Leak-proof cup assembly with flow control element
A drinking cup assembly including a cup having an open end; a cap adapted to enclose the open end, the cap including a drinking spout and an air vent and mating surfaces adjacent or incorporated into the drinking spout and the air vent; and a flow control valve including two stacks adapted to engage the mating surfaces, each of the two stacks having a concave valve face at a top portion thereof.
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FIELD OF THE INVENTION
The present invention relates generally to an improved leak-proof cup. More particularly, the present invention relates to a cup assembly having a cap bearing a drinking spout at one side and an air vent spaced from the drinking spout, with a flow control element frictionally engaged in the vicinity of the drinking spout and air vent to allow passage of liquid out and air in during use, while preventing significant leakage through the spout and vent when not in use.
BACKGROUND OF THE INVENTION
Enclosed cups having drinking spouts and separate air vents, which allow the user to drink from the spout without creating excessive vacuum in the cup, are known in the art. However, drinking spouts and air vents are liable to leak liquid stored in the cup between feedings, or if dropped during use. Accordingly, certain cups have been developed that use valving mechanisms at the spout and at the air vent. These valves respond to suction generated during feeding to open and allow liquid to pass through the spout and to allow air to enter the air vent when a vacuum is developed in the interior of the cup.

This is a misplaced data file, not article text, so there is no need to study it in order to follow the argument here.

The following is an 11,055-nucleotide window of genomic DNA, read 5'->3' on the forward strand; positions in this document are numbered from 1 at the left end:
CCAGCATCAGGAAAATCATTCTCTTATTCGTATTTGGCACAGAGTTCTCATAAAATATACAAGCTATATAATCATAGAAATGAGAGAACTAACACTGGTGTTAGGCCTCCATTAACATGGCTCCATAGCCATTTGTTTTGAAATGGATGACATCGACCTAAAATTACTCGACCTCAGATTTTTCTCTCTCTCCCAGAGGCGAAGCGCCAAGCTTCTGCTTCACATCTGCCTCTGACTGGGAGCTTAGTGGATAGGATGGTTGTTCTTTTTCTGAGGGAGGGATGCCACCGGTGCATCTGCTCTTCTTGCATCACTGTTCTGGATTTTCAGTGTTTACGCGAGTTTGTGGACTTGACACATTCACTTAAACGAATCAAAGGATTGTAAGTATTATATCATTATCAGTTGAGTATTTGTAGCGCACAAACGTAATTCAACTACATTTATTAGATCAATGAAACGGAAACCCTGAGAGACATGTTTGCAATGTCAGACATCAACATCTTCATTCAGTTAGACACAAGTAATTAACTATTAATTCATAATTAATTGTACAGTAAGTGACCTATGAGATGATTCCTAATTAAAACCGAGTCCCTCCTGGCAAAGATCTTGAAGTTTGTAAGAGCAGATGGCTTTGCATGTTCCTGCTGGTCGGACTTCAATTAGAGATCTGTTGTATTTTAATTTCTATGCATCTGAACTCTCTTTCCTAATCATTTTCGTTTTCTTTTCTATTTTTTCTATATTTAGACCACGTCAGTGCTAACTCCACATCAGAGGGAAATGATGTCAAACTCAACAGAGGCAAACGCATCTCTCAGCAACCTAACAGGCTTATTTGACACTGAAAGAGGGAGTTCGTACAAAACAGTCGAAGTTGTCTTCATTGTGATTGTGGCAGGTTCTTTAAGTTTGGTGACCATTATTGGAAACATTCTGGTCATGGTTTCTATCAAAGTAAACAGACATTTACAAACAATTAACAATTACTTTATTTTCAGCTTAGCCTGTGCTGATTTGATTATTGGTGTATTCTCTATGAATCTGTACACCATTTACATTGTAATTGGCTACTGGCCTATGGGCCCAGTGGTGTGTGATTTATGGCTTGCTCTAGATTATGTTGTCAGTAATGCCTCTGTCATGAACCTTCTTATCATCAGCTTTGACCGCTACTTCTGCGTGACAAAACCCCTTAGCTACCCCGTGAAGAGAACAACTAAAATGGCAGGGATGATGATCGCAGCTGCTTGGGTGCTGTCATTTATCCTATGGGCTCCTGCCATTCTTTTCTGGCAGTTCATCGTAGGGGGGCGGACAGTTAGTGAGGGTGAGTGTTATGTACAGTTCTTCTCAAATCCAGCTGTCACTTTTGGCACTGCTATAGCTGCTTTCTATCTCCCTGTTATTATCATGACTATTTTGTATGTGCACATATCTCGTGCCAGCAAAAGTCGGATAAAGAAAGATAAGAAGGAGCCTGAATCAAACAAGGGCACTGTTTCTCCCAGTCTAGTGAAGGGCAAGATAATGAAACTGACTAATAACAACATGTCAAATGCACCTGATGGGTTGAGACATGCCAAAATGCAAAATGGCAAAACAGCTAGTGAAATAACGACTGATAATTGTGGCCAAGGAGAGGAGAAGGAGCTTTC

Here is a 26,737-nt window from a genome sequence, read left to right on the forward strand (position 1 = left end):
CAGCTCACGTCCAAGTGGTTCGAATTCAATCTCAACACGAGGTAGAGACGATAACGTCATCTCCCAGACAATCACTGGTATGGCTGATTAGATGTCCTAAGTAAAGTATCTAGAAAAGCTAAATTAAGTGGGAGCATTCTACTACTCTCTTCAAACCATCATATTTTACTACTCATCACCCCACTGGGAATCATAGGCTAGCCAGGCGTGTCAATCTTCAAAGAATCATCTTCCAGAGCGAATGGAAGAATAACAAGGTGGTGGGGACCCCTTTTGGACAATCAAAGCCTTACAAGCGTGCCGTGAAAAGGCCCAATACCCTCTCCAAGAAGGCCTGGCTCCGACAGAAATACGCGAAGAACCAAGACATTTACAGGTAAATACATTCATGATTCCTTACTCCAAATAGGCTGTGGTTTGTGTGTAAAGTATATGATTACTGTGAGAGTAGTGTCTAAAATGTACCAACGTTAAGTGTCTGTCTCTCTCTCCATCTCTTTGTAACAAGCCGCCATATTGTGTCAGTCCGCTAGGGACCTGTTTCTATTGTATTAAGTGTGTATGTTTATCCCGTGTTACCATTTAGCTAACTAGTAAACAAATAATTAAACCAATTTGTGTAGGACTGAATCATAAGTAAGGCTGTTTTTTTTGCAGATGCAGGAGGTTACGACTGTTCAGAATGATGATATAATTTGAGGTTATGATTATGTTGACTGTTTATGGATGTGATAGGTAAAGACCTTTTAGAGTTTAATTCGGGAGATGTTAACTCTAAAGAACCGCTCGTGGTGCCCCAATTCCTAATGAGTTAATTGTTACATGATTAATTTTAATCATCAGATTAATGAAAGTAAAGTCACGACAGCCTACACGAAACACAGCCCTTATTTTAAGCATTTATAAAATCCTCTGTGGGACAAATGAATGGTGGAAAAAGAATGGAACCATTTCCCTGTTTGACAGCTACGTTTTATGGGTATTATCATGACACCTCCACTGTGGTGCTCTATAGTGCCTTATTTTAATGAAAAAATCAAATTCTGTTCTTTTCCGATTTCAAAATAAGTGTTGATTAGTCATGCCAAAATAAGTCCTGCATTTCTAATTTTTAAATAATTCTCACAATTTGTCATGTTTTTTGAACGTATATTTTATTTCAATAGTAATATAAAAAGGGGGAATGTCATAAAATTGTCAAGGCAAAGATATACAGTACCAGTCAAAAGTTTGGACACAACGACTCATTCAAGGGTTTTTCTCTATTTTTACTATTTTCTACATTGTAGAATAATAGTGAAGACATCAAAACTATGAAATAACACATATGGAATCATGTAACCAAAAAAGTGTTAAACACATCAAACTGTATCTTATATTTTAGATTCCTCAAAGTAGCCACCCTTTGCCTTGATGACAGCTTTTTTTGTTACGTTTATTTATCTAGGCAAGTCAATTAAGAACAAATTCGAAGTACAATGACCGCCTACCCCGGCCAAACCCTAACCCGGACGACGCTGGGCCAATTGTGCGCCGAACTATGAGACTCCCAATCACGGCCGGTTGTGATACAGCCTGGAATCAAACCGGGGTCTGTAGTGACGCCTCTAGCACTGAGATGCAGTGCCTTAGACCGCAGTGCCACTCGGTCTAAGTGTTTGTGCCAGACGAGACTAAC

Two patents disclosing such valves are U.S. Pat. No. 5,079,013 to Belanger and U.S. Pat. No. 5,542,670 to Morano, both commonly assigned or licensed to the assignee of the present application. Applicant hereby incorporates the disclosure of those two patents herein by reference. Applicant has on the market a cup that employs a valve assembly similar to that shown in U.S. Pat. No. 5,079,013 that is secured to sleeves in the underside of the cup's top, but in which the valves are mounted on a single base element. Applicant is also aware of a competitive product having a flow control element of the configuration depicted in FIG. 1, sold as part of the Tumble Mates Spill Proof Cup by the First Years.